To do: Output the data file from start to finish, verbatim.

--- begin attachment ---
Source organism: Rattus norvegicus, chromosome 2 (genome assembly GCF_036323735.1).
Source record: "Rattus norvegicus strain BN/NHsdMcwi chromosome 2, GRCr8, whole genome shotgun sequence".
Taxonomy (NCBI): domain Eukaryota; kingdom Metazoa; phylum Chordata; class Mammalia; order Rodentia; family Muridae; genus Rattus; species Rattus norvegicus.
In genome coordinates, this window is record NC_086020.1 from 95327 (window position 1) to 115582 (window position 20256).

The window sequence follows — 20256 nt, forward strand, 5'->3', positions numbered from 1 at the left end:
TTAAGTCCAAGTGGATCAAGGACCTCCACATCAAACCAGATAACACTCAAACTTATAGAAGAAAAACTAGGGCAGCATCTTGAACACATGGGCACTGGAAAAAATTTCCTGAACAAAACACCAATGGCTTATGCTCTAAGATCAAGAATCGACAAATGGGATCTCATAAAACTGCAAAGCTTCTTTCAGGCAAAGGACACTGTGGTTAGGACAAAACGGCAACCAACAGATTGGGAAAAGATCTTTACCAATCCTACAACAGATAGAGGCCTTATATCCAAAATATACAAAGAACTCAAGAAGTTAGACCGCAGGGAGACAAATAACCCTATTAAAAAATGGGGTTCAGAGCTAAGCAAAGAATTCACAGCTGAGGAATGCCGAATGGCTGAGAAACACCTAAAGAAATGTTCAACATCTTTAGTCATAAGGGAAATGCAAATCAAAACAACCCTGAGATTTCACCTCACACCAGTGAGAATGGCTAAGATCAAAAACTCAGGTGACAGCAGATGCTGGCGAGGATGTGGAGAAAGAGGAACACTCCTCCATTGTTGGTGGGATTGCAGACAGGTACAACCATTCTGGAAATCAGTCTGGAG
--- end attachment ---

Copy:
Source organism: Rattus norvegicus, chromosome 2 (genome assembly GCF_036323735.1).
Source record: "Rattus norvegicus strain BN/NHsdMcwi chromosome 2, GRCr8, whole genome shotgun sequence".
Taxonomy (NCBI): domain Eukaryota; kingdom Metazoa; phylum Chordata; class Mammalia; order Rodentia; family Muridae; genus Rattus; species Rattus norvegicus.
In genome coordinates, this window is record NC_086020.1 from 95327 (window position 1) to 115582 (window position 20256).

The window sequence follows — 20256 nt, forward strand, 5'->3', positions numbered from 1 at the left end:
TTAAGTCCAAGTGGATCAAGGACCTCCACATCAAACCAGATAACACTCAAACTTATAGAAGAAAAACTAGGGCAGCATCTTGAACACATGGGCACTGGAAAAAATTTCCTGAACAAAACACCAATGGCTTATGCTCTAAGATCAAGAATCGACAAATGGGATCTCATAAAACTGCAAAGCTTCTTTCAGGCAAAGGACACTGTGGTTAGGACAAAACGGCAACCAACAGATTGGGAAAAGATCTTTACCAATCCTACAACAGATAGAGGCCTTATATCCAAAATATACAAAGAACTCAAGAAGTTAGACCGCAGGGAGACAAATAACCCTATTAAAAAATGGGGTTCAGAGCTAAGCAAAGAATTCACAGCTGAGGAATGCCGAATGGCTGAGAAACACCTAAAGAAATGTTCAACATCTTTAGTCATAAGGGAAATGCAAATCAAAACAACCCTGAGATTTCACCTCACACCAGTGAGAATGGCTAAGATCAAAAACTCAGGTGACAGCAGATGCTGGCGAGGATGTGGAGAAAGAGGAACACTCCTCCATTGTTGGTGGGATTGCAGACAGGTACAACCATTCTGGAAATCAGTCTGGAG